starring Tye Sheridan, Olivia Cooke, Ben Mendelsohn, Mark Rylance
screenplay by Zak Penn and Ernest Cline, based on the novel by Cline
directed by Steven Spielberg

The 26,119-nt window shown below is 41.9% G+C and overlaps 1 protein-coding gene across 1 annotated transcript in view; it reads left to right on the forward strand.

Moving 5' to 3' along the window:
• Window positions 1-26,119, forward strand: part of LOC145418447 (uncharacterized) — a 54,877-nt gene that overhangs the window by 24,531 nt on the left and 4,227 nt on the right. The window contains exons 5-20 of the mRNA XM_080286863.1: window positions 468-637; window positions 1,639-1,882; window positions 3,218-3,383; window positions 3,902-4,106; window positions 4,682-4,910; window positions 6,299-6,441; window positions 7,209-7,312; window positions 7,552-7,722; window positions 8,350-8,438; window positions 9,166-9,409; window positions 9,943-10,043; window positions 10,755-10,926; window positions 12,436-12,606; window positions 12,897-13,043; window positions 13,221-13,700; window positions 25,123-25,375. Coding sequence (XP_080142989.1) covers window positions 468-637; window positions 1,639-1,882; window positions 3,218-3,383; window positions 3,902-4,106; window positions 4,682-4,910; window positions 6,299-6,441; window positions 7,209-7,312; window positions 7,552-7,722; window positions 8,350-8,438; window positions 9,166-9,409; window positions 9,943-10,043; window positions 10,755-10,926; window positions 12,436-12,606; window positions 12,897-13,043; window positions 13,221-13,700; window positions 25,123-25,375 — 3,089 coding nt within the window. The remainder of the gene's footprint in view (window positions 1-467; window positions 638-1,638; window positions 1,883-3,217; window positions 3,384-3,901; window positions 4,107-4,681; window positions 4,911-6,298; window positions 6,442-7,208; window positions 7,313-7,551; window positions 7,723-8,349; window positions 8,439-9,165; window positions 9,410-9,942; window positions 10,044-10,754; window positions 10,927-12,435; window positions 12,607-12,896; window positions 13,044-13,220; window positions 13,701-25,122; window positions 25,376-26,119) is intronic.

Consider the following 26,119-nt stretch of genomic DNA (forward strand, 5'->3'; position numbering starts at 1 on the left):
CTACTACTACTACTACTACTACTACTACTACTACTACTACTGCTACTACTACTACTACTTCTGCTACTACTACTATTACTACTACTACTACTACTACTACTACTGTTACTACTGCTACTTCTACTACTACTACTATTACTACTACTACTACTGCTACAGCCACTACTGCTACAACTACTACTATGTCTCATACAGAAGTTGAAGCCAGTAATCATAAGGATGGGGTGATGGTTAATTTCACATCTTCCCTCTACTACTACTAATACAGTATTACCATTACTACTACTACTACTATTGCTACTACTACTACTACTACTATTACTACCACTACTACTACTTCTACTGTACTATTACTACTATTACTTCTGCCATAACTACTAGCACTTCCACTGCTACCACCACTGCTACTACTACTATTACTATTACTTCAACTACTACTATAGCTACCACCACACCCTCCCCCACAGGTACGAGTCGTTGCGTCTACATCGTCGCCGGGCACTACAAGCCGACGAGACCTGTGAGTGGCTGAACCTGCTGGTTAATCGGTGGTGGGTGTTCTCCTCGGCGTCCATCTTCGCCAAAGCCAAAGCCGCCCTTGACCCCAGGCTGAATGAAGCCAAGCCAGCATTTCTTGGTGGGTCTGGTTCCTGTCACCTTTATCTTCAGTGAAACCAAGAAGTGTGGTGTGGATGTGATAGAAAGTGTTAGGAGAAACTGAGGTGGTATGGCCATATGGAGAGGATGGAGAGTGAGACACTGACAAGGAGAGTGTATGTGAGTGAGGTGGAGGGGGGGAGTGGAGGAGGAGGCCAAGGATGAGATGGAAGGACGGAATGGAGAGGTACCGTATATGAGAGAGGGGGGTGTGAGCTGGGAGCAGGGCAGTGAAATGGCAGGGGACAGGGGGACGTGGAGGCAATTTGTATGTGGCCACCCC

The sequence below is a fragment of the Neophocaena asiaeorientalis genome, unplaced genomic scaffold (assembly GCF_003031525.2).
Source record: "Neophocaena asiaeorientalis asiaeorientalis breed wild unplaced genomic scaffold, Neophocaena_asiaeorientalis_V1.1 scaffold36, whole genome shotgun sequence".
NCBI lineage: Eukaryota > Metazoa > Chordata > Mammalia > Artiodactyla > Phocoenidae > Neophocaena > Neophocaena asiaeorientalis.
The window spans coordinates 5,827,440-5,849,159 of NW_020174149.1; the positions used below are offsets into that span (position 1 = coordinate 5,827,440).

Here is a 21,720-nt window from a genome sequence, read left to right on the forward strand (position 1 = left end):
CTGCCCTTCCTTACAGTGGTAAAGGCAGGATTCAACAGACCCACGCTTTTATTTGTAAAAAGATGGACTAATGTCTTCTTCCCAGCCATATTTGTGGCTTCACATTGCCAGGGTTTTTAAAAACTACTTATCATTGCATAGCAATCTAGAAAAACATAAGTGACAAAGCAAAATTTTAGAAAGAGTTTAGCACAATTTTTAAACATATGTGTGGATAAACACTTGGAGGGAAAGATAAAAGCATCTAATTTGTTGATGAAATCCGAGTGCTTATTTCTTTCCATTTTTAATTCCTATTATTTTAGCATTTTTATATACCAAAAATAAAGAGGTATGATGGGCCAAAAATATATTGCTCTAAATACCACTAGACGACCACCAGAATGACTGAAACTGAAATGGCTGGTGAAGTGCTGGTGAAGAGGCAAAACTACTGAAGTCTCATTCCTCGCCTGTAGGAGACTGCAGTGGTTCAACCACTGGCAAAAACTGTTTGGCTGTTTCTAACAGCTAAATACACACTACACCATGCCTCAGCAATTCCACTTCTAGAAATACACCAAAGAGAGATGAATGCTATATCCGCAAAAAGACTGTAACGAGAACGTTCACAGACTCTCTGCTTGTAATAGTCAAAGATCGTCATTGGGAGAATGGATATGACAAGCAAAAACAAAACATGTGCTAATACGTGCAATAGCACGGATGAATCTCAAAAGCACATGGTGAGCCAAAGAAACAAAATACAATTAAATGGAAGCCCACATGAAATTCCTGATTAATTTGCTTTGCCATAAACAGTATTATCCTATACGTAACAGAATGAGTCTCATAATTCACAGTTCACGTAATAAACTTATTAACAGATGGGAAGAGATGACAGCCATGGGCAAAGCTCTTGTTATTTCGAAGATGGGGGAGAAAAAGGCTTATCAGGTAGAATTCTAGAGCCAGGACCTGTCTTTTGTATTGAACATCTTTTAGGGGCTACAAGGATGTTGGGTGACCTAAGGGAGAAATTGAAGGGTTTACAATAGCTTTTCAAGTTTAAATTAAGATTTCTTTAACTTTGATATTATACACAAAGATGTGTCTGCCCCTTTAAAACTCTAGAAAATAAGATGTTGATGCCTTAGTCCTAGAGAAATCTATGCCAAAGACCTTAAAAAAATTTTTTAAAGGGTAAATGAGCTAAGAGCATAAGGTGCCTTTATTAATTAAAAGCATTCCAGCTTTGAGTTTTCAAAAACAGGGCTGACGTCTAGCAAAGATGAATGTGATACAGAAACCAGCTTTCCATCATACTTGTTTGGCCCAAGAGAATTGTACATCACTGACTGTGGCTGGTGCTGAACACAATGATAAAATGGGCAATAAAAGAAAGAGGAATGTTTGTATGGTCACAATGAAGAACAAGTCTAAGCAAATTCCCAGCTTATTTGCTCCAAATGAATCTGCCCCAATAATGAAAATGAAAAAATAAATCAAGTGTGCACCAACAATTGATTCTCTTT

by Walter Chaw Ready Player One is the first Spielberg film I can remember that feels contemptuous. It is at its heart self-abnegation--an indictment of playing to fandom from a filmmaker who hasn't met a pander he couldn't indulge, whether it be giving Philip K. Dick a happy ending or over-explaining the horrors of war/slavery/the Holocaust in condescending monologues. Taken as an auteur piece, the picture is sort of stunning: Hollywood's Peter Pan savant pissing on Neverland and the Lost Boys. If it's a remake in intent of Mel Stuart's perverse Willy Wonka and the Chocolate Factory (as its trailers suggest), it at least captures the rage and self-violence at the heart of that film. Adapted from Ernest Cline's terrible novel, Ready Player One dials down the book's self-satisfied checklisting but, disastrously, tacks on a "gather ye rosebuds" message about how reality--without all the intellectual property worship and dork one-upmanship--is ultimately preferable to virtual reality. It is literally the movie version of the William Shatner sketch on SNL from 1986 where he tells Star Trek conventioneers to "get a life" and, you know, maybe kiss a girl and, most viciously, how these idiots gathered before him have turned an "enjoyable little job I did as a lark for a few years into a colossal waste of time." Consider that the solutions to the "quests" in the movie are to go backwards, to ask someone to dance, to fuck around for a while instead of trying to hit a target. It's nostalgia defined traditionally rather than through the lens of action figures, cartoons, and videogames. It's almost Proustian.